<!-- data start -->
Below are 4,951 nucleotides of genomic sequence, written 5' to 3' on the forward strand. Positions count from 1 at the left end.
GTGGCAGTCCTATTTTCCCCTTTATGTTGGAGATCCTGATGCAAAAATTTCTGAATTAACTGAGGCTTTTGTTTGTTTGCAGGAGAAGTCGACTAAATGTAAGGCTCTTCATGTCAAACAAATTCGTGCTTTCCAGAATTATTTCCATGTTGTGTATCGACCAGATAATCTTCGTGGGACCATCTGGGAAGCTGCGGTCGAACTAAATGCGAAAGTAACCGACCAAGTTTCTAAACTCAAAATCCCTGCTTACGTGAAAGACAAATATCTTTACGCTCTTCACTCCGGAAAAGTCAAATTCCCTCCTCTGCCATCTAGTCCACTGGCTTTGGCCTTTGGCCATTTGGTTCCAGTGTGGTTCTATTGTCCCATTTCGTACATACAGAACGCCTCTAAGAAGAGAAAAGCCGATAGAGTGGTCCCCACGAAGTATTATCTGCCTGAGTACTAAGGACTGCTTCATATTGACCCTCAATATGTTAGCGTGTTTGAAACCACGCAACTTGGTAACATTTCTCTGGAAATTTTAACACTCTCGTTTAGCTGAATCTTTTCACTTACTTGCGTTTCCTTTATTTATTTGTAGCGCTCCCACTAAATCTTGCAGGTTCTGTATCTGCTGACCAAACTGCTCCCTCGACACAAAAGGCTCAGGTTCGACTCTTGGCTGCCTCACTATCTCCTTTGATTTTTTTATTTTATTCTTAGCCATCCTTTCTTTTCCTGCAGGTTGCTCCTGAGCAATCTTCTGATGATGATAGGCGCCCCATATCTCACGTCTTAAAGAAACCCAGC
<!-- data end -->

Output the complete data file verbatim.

Below are 4,951 nucleotides of genomic sequence, written 5' to 3' on the forward strand. Positions count from 1 at the left end.
GTGGCAGTCCTATTTTCCCCTTTATGTTGGAGATCCTGATGCAAAAATTTCTGAATTAACTGAGGCTTTTGTTTGTTTGCAGGAGAAGTCGACTAAATGTAAGGCTCTTCATGTCAAACAAATTCGTGCTTTCCAGAATTATTTCCATGTTGTGTATCGACCAGATAATCTTCGTGGGACCATCTGGGAAGCTGCGGTCGAACTAAATGCGAAAGTAACCGACCAAGTTTCTAAACTCAAAATCCCTGCTTACGTGAAAGACAAATATCTTTACGCTCTTCACTCCGGAAAAGTCAAATTCCCTCCTCTGCCATCTAGTCCACTGGCTTTGGCCTTTGGCCATTTGGTTCCAGTGTGGTTCTATTGTCCCATTTCGTACATACAGAACGCCTCTAAGAAGAGAAAAGCCGATAGAGTGGTCCCCACGAAGTATTATCTGCCTGAGTACTAAGGACTGCTTCATATTGACCCTCAATATGTTAGCGTGTTTGAAACCACGCAACTTGGTAACATTTCTCTGGAAATTTTAACACTCTCGTTTAGCTGAATCTTTTCACTTACTTGCGTTTCCTTTATTTATTTGTAGCGCTCCCACTAAATCTTGCAGGTTCTGTATCTGCTGACCAAACTGCTCCCTCGACACAAAAGGCTCAGGTTCGACTCTTGGCTGCCTCACTATCTCCTTTGATTTTTTTATTTTATTCTTAGCCATCCTTTCTTTTCCTGCAGGTTGCTCCTGAGCAATCTTCTGATGATGATAGGCGCCCCATATCTCACGTCTTAAAGAAACCCAGC